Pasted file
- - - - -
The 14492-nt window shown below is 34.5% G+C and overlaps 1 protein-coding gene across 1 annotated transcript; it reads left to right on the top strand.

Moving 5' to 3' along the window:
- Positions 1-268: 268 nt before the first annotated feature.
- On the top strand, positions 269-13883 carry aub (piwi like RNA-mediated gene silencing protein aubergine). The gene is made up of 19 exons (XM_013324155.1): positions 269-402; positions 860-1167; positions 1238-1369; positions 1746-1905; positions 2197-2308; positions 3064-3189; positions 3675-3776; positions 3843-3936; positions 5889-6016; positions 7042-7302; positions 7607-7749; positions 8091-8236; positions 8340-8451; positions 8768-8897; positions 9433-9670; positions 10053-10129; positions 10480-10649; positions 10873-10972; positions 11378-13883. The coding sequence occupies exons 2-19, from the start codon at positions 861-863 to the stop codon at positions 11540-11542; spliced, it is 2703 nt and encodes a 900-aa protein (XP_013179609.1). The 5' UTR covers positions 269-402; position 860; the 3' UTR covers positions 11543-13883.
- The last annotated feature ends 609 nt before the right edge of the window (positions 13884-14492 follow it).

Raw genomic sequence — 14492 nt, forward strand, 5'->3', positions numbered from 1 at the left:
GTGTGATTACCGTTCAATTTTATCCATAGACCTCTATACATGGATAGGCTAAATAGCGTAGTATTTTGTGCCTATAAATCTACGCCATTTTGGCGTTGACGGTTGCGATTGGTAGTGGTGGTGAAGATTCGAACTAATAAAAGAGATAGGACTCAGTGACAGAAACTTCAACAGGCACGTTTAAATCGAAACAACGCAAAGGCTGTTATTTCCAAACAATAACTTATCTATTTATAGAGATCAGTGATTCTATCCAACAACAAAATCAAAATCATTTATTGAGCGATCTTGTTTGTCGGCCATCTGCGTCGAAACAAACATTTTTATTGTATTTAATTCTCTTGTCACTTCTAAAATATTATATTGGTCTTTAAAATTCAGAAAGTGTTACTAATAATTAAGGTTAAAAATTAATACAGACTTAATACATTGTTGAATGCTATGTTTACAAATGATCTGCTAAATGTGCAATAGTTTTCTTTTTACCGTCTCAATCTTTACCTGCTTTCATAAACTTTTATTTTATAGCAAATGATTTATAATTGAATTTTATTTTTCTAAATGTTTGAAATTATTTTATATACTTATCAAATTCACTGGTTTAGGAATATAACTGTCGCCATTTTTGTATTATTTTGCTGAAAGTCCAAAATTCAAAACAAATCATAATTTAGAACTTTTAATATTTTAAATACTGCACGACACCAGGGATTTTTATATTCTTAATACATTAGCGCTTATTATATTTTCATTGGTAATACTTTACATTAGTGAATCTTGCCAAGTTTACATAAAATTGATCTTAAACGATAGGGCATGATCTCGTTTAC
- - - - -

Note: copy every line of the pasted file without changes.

The 14492-nt window shown below is 34.5% G+C and overlaps 1 protein-coding gene across 1 annotated transcript; it reads left to right on the top strand.

Moving 5' to 3' along the window:
- Positions 1-268: 268 nt before the first annotated feature.
- On the top strand, positions 269-13883 carry aub (piwi like RNA-mediated gene silencing protein aubergine). The gene is made up of 19 exons (XM_013324155.1): positions 269-402; positions 860-1167; positions 1238-1369; positions 1746-1905; positions 2197-2308; positions 3064-3189; positions 3675-3776; positions 3843-3936; positions 5889-6016; positions 7042-7302; positions 7607-7749; positions 8091-8236; positions 8340-8451; positions 8768-8897; positions 9433-9670; positions 10053-10129; positions 10480-10649; positions 10873-10972; positions 11378-13883. The coding sequence occupies exons 2-19, from the start codon at positions 861-863 to the stop codon at positions 11540-11542; spliced, it is 2703 nt and encodes a 900-aa protein (XP_013179609.1). The 5' UTR covers positions 269-402; position 860; the 3' UTR covers positions 11543-13883.
- The last annotated feature ends 609 nt before the right edge of the window (positions 13884-14492 follow it).

Raw genomic sequence — 14492 nt, forward strand, 5'->3', positions numbered from 1 at the left:
GTGTGATTACCGTTCAATTTTATCCATAGACCTCTATACATGGATAGGCTAAATAGCGTAGTATTTTGTGCCTATAAATCTACGCCATTTTGGCGTTGACGGTTGCGATTGGTAGTGGTGGTGAAGATTCGAACTAATAAAAGAGATAGGACTCAGTGACAGAAACTTCAACAGGCACGTTTAAATCGAAACAACGCAAAGGCTGTTATTTCCAAACAATAACTTATCTATTTATAGAGATCAGTGATTCTATCCAACAACAAAATCAAAATCATTTATTGAGCGATCTTGTTTGTCGGCCATCTGCGTCGAAACAAACATTTTTATTGTATTTAATTCTCTTGTCACTTCTAAAATATTATATTGGTCTTTAAAATTCAGAAAGTGTTACTAATAATTAAGGTTAAAAATTAATACAGACTTAATACATTGTTGAATGCTATGTTTACAAATGATCTGCTAAATGTGCAATAGTTTTCTTTTTACCGTCTCAATCTTTACCTGCTTTCATAAACTTTTATTTTATAGCAAATGATTTATAATTGAATTTTATTTTTCTAAATGTTTGAAATTATTTTATATACTTATCAAATTCACTGGTTTAGGAATATAACTGTCGCCATTTTTGTATTATTTTGCTGAAAGTCCAAAATTCAAAACAAATCATAATTTAGAACTTTTAATATTTTAAATACTGCACGACACCAGGGATTTTTATATTCTTAATACATTAGCGCTTATTATATTTTCATTGGTAATACTTTACATTAGTGAATCTTGCCAAGTTTACATAAAATTGATCTTAAACGATAGGGCATGATCTCGTTTAC